I agree with you on that. Most times, it is not the prize money that matters but the buzz and reputation that come by winning. That is why many still run for public city offices even when they can afford to pay all the combined city officers.
Goafrit, in fact, the whole point of giving out "only" $100,000 is probably because NVidia doesn't want to feed the company's next GPU chip competitor, isn't it. But I guess that would be missing the point. A better scenario for NVidia is to find a start-up that is onto something...like developing more innovative ways to exploit their GPU technology.
>> "The Early Stage Challenge," where 12 rising tech stars will compete for a single $100,000 award
This is certainly novel. But for a really good GPU startup, $100k may not move needle for them to close designs and move to this event. $1M might have stimulated more interests. If software or apps, yes, $100k is a lot of money to entice people to come. For a design IC firm especially for GPU, this award may be low. Yet, who knows, some grad students with nice ideas could try - that depends if they can qualify as they may need only companies in this competition.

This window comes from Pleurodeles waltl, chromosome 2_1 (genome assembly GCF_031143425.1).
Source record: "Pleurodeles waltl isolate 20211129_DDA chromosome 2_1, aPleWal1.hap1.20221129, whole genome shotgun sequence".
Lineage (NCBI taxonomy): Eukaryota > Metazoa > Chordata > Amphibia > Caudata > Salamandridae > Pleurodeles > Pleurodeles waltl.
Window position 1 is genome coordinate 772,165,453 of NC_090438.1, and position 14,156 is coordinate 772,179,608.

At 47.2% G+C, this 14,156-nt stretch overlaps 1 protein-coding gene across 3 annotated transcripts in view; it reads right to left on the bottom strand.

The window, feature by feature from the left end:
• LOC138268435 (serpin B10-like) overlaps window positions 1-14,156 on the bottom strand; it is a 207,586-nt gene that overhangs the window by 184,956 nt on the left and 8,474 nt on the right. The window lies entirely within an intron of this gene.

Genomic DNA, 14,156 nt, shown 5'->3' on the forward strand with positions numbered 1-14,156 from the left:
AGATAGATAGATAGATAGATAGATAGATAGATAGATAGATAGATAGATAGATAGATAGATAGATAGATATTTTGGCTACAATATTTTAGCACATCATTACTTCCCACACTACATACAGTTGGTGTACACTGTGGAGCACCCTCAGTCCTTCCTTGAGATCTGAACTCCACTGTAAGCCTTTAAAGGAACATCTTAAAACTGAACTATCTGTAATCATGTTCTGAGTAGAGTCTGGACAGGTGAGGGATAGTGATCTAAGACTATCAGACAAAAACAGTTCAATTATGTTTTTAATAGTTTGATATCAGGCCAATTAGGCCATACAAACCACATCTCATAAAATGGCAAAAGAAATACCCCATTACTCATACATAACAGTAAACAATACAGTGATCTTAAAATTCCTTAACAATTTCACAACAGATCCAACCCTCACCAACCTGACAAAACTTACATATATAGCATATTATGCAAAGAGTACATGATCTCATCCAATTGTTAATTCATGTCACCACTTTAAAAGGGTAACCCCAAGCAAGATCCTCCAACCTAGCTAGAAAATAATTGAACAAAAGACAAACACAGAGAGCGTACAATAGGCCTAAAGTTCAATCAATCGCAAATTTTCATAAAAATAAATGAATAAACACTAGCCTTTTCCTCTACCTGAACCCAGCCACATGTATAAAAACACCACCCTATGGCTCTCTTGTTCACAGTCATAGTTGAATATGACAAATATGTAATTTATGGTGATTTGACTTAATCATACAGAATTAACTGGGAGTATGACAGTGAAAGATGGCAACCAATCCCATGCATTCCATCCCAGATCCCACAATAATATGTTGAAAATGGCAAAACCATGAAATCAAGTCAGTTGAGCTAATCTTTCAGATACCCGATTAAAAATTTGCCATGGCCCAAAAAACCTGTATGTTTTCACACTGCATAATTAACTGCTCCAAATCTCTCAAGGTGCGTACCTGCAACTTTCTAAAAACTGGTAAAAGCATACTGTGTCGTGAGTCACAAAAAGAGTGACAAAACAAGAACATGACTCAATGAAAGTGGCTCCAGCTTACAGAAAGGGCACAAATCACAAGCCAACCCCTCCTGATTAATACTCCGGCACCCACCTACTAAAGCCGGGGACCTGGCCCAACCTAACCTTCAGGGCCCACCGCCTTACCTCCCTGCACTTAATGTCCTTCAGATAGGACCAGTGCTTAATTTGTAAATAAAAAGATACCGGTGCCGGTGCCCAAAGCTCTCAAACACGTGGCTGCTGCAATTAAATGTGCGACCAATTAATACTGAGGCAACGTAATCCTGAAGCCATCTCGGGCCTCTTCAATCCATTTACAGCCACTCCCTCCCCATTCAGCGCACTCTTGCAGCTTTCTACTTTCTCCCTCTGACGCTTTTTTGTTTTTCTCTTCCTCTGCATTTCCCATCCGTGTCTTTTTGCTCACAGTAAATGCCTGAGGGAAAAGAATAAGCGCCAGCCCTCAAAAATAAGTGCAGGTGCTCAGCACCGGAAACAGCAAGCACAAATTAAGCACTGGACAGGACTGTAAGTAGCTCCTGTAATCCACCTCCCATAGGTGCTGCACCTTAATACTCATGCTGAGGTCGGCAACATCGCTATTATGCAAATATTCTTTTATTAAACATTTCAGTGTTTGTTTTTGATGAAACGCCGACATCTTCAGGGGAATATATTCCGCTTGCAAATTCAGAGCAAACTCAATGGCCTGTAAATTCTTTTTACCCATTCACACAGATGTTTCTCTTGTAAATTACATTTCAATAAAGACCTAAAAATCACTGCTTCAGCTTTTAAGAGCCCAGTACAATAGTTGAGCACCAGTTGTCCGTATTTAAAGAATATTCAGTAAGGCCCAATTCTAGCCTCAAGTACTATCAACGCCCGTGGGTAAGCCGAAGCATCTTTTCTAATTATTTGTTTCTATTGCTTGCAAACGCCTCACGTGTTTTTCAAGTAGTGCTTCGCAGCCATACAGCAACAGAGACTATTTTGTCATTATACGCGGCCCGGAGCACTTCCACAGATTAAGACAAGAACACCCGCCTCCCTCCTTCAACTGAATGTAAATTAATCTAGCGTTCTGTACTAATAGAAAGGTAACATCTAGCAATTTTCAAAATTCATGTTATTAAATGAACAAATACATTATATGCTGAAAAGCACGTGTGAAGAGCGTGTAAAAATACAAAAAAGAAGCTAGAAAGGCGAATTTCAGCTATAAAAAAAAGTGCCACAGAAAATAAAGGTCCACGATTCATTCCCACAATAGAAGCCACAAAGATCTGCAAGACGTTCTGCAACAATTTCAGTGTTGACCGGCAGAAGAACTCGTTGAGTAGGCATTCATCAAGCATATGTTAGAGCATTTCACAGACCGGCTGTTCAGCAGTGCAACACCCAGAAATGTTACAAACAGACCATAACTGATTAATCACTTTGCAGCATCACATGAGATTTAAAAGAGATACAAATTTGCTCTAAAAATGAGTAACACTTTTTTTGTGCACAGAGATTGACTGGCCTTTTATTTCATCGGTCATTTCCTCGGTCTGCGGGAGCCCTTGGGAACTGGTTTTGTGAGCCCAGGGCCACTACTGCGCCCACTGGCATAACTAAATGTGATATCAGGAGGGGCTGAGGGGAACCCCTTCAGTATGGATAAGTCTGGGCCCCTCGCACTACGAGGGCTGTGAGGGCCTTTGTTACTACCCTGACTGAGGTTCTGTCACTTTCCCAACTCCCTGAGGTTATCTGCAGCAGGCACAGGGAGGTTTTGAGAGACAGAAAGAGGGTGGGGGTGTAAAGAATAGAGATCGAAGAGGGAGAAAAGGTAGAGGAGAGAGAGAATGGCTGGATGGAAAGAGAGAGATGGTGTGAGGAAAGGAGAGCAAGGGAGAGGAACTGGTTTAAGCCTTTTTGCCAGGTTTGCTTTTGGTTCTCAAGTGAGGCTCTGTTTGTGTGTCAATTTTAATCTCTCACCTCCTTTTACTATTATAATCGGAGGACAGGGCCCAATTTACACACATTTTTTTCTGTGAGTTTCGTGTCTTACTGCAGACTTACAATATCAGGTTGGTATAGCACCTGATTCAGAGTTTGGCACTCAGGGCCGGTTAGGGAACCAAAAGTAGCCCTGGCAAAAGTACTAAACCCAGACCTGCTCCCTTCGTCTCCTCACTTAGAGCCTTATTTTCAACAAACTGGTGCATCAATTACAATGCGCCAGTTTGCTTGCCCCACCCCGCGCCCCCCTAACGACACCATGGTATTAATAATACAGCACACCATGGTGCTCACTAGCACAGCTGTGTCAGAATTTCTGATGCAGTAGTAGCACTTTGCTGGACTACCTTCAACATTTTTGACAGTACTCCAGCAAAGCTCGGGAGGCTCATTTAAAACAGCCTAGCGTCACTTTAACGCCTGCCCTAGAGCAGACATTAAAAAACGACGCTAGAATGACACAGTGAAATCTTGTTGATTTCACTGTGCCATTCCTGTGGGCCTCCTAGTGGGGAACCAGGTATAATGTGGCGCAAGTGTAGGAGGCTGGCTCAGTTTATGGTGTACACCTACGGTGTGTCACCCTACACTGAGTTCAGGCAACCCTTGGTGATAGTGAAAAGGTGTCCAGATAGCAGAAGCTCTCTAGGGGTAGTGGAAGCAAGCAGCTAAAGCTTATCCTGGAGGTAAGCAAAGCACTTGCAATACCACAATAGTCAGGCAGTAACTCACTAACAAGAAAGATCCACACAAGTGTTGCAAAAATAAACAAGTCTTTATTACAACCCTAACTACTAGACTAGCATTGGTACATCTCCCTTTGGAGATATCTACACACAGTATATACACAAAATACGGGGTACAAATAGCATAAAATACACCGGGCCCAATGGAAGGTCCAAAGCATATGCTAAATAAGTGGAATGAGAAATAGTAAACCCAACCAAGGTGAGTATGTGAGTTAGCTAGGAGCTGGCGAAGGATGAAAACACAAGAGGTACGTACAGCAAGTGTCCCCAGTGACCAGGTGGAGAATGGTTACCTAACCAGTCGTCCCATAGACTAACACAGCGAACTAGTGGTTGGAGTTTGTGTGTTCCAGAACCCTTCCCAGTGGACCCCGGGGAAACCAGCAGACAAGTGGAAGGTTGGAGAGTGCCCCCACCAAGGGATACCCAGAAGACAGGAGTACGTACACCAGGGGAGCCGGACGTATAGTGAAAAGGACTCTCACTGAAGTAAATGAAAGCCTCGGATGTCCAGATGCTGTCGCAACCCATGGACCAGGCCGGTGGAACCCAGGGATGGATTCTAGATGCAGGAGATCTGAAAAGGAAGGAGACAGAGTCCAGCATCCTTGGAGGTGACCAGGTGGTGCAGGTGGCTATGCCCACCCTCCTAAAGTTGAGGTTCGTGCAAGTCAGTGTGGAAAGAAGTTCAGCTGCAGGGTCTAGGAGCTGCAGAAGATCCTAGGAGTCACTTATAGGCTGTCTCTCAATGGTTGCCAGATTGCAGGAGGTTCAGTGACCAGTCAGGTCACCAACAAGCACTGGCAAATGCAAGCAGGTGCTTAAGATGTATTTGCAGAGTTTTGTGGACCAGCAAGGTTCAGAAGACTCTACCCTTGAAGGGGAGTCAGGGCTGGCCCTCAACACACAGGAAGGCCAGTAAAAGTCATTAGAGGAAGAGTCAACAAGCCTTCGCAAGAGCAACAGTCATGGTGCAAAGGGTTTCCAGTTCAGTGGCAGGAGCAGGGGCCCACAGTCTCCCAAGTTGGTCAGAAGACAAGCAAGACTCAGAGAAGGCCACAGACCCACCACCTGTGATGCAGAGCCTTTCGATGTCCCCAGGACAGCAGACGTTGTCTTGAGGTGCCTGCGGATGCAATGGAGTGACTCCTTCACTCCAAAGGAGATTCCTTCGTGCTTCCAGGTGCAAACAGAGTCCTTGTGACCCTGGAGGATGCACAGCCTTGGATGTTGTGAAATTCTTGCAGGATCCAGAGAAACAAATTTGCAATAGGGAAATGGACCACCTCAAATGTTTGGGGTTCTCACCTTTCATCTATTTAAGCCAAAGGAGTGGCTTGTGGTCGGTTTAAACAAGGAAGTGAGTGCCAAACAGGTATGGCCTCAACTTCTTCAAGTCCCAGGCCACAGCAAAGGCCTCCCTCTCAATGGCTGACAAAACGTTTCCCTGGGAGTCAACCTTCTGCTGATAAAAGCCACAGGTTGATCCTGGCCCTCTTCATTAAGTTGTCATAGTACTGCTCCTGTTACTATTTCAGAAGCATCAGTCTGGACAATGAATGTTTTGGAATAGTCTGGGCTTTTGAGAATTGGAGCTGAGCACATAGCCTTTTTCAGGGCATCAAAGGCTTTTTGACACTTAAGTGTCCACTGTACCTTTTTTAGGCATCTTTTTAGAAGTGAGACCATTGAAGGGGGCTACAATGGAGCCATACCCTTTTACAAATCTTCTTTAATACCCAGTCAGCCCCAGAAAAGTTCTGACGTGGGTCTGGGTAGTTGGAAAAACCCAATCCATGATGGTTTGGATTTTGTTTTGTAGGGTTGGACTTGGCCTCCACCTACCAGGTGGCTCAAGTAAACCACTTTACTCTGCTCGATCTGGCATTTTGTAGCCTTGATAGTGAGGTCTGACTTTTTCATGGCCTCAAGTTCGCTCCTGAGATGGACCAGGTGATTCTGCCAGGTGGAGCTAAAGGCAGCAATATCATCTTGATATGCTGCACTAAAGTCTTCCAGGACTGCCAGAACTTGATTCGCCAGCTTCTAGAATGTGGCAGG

What are the engineering and design challenges in creating successful IoT devices? These devices are usually small, resource-constrained electronics designed to sense, collect, send, and/or interpret data. Some of the devices need to be smart enough to act upon data in real time, 24/7. Are the design challenges the same as with embedded systems, but with a little developer- and IT-skills added in? What do engineers need to know? Rick Merritt talks with two experts about the tools and best options for designing IoT devices in 2016. Specifically the guests will discuss sensors, security, and lessons from IoT deployments.